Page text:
If we can’t build things, we can’t tackle climate change: potential solutions

Executive Editor

The U.S. government, venture capitalists and academics are looking for solutions to a messy trio of local opposition, outdated permitting processes and backlogged bureaucracy that’s threatening to upend America’s rapid shift to clean energy.

Cipher scrutinizes the technological transformations we need to reach net-zero emissions by 2050. Technologies can’t be transformative if we can’t build them at scale. Last week, we looked at the hurdles to building new technologies. This week we’re examining potential solutions.

These solutions include:

  • Recent actions by the U.S. Federal Energy Regulatory Commission (FERC).
  • Congressional action.
  • Increased attention on this topic among climate tech investors.
  • A university-led effort to mediate impasses over clean energy projects.

FERC, an independent agency tasked with overseeing the nation’s electricity and other energy infrastructure, took a first step earlier this month toward expediting backlogged applications of developers seeking to connect wind and solar projects to the grid in a process called the interconnection queue.

“We are witnessing unprecedented demand for new resources seeking to interconnect to the transmission grid,” said FERC Chairman Rich Glick at an agency meeting announcing the moves. “And queue delays are hindering customers’ access to new, low-cost generation.”

The proposed reforms, which must undergo public and agency review, include approving projects in clusters instead of one by one, which has created the cascading Rubik’s Cube problem we mentioned last week.

Some regional transmission organizations—entities that oversee electricity in many parts of the country FERC regulates—have already begun implementing similar types of reforms.

FERC’s move earlier this month follows an even more significant regulation the agency began work on in April. That new rule would require transmission providers to do longer-term and more forward-looking planning. Currently, providers make shorter-term plans that don’t necessarily account for future, climate-related changes in energy needs.

With longer-term planning, costs to upgrade the grid would be better spread out across more entities benefiting from the upgrades. That would help partly ease the cost allocation problems we covered last week, which affect power lines the most, according to Rob Gramlich, founder and president of Grid Strategies LLC, a consulting firm.

Congress and the Biden administration are also exploring ways to help resolve these problems, though progress has been limited.

The Bipartisan Infrastructure Law includes some reform initiatives, such as giving the federal government more authority to approve power lines over state opposition, although experts say it’s not likely to be invoked.

The bill formerly known as the Build Back Better Act called for a tax credit for certain types of new power lines. That would be a big boost—if the credit makes it into any smaller legislation Congress may pass.

Venture capitalists are also pondering how to tackle opposition to new clean energy projects.

Eric Toone, a leader on the investment team for Breakthrough Energy Ventures, one of the world’s most prolific venture capital investors in climate technologies, expressed concern about the gap between innovation and deployment.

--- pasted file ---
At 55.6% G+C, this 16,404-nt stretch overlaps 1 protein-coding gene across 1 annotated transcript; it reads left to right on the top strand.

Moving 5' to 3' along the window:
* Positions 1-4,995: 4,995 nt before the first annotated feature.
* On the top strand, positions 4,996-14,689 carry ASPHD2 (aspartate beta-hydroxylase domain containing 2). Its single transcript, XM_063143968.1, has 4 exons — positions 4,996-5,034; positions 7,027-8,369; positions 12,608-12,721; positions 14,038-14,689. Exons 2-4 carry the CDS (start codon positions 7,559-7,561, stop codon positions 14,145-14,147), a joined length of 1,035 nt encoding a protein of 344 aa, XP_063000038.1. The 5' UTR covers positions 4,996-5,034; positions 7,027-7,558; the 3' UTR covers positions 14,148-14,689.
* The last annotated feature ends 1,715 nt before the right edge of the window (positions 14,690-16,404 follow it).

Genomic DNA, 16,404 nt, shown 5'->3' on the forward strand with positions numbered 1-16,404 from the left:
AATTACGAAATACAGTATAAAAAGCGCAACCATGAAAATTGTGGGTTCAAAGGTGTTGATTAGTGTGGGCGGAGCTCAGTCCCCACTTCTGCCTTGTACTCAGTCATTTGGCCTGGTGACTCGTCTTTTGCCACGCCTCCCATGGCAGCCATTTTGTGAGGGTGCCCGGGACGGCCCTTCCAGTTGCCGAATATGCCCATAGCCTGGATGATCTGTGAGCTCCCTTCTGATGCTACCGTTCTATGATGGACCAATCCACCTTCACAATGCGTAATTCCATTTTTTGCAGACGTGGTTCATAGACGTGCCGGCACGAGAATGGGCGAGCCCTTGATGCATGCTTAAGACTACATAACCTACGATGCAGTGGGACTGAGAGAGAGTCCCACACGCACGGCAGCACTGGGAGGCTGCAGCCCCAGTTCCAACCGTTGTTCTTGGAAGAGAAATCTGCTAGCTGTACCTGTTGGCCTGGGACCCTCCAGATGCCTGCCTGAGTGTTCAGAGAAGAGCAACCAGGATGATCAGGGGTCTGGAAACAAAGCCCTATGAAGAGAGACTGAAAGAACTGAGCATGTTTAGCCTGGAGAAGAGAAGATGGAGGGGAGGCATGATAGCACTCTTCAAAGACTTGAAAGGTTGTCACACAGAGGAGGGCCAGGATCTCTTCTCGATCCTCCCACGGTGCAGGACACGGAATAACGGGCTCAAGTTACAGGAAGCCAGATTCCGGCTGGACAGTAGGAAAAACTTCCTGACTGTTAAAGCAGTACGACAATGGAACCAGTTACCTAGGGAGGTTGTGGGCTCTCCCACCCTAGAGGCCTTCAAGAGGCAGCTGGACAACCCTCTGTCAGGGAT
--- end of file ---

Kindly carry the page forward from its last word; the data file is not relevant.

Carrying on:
“The name of the game is to solve the climate change problem,” Toone said. “Coming up with the technological solution is one piece of it. If I come up with a technological solution I can’t deploy, what have I accomplished?”

That’s prompted the firm to invest in a few startups working on tech-oriented solutions, including VEIR, which launched in 2019 to develop superconductor power cables that it says can deliver more electricity with a smaller footprint.

Dawn Lippert, founding partner of Earthshot Ventures and founder and CEO of Elemental Excelerator, a global climate technology investor and nonprofit organization, underscored the importance of startups engaging local communities where they will operate.

Lippert challenges startups to engage early and productively with communities, including hiring locally and working with local partners. Too often the focus is only on developing the physical aspect of the technology, she said.

We don’t want to end up with a bunch of climate technology companies complaining about how they can’t get things permitted and communities pushing back.
Dawn Lippert, cleanteach investor

Larry Susskind, a professor at MIT whose study on opposition to renewable energy projects we mentioned last week, said developers need to change their tune.

“When the private developers continue trying to buy state or local level support for projects prior to engaging people most likely to be affected by them, renewable energy projects will continue to face delays and cancellations,” Susskind said.

He is working to launch a Renewable Energy Clinic at MIT next year, which would serve as a third-party mediator for projects that have reached an impasse.

Government regulators should work with developers and local communities to get pre-approval for development in certain areas, Susskind said, pointing to Maine as a successful example with offshore wind.

“You need a process that speeds things up by slowing down in the beginning,” Susskind said. “We should get pre-approvals in the right way so categories of things can go ahead.”

Editor’s noteBreakthrough Energy Ventures is affiliated with the broader Breakthrough Energy network, which supports Cipher.